On Thu, 01 Dec 2005 17:30:51 GMT, Ecnerwal wrote:
Couple of possibilities, some much more suited to a "backup" than an "off-grid" setup (burning KWhs).
The simple one. Your portable propane torch, direct it, lit, into the air intake, warming the intake air marginally.
Makes sense. Is warming of the generator itself (crankcase etc, not only the incoming air) necessary?
A common, quick, safe approach. Oversize the starting battery and cables, be sure that all battery & cable connections are clean and tight so that the starter is getting full power
I did that already, I use 1 gauge gattery cables with proper lugs, etc.
, use synthetic oil (at least during the winter) and you should be fine for most days. Most days you should not even need the torch.
Sounds good. I will experiment this winter.
The slightly more benign (no open flames) version of the above eats more battery, using a heating element in the intake manifold. My backhoe supposedly has this, but it appears to be broken, and I have not fixed it yet. Factory ether injection was also an option on the backhoe (but there are no glow plugs on it). I think the smart money would use separate batteries for cranking and heating, though the backhoe is not set up that way.
The consumptive one - slap one of those engine block or oil pan heaters on an appropriate part of the thing. Waste electricity keeping it warm - when the power goes out, it will be warm, you can start it, if you don't wait too long. Insulating the enclosure helps, but it's still power wasting...
Since you are on-grid a quality (smart) battery maintainer, or a dumb charger hooked to a timer switch will help keep the battery up to snuff.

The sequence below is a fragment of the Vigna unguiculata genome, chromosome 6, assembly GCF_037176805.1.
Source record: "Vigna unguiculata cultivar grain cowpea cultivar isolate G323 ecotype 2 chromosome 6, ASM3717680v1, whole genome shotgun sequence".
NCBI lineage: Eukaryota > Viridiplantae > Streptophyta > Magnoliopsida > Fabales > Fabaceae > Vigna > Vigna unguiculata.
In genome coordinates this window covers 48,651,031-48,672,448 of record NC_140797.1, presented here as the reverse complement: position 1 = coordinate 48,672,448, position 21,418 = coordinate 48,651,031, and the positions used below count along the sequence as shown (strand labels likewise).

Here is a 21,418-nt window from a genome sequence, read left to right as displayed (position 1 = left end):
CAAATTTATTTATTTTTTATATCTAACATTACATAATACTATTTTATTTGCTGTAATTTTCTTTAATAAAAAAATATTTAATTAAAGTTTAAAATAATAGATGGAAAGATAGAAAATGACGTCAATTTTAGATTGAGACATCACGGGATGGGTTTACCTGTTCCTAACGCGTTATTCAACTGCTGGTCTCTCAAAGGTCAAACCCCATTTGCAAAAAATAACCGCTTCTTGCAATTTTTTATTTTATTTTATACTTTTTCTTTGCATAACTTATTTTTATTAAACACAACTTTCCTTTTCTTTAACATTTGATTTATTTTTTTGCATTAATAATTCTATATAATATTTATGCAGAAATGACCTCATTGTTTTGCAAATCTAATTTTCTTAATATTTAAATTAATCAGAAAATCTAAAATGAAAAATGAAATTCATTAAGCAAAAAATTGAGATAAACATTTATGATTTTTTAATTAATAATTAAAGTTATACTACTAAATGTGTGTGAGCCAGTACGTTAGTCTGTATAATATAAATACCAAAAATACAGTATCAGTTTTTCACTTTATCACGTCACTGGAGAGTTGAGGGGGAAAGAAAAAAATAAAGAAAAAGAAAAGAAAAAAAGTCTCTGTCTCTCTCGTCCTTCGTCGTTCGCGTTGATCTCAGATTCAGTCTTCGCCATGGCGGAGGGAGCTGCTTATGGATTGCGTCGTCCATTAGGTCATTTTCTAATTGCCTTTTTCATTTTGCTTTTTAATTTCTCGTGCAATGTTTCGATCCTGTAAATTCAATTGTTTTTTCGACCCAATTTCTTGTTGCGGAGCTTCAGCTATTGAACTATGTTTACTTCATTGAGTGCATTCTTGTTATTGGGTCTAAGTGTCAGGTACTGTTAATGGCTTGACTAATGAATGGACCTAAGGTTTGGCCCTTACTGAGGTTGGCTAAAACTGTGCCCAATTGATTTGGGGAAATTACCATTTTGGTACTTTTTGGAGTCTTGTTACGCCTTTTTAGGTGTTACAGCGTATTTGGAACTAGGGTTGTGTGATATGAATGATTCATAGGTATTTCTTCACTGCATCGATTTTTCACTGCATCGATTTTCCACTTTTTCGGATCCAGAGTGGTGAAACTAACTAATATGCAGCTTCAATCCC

I have a smart trickle charger (with built in timet to wake up and recharge). I already hooked it all up.
Variations on "airplane tales form the arctic" - drain the oil, keep it in the house. Have a camp stove or barbecue to heat the oil before pouring it in the generator just prior to starting it. Place oil lamps or other simple heaters under the engine, inside insulated enclosure. A hassle, and/or a fire risk. One of those propane catalytic heaters might lower the fire risk (no open flame), but it's yet another fuel to keep around.
A small gasoline generator would be another option (again, two fuels) - easier to start in the cold, provides heat and power to help get the diesel up and running - or set up a gasoline engine as a "pony" motor to actually serve as the starter for the diesel (a common older setup on tractors).
I have a small gas generator, a 40 year old Sears generator that I bought for $3, but I need to fix it.
Dropping the enclosure into the ground (ie, the generator is in the "basement" of a power shack, or its own "root cellar" or "storm cellar") helps to moderate the temperature a great deal if the basement reaches below frost line, and the walls/roof are well insulated. This can also make it a lot quieter, and/or less obvious (you still need air in, and air/exhaust out).
What do you think about a propane torch like this?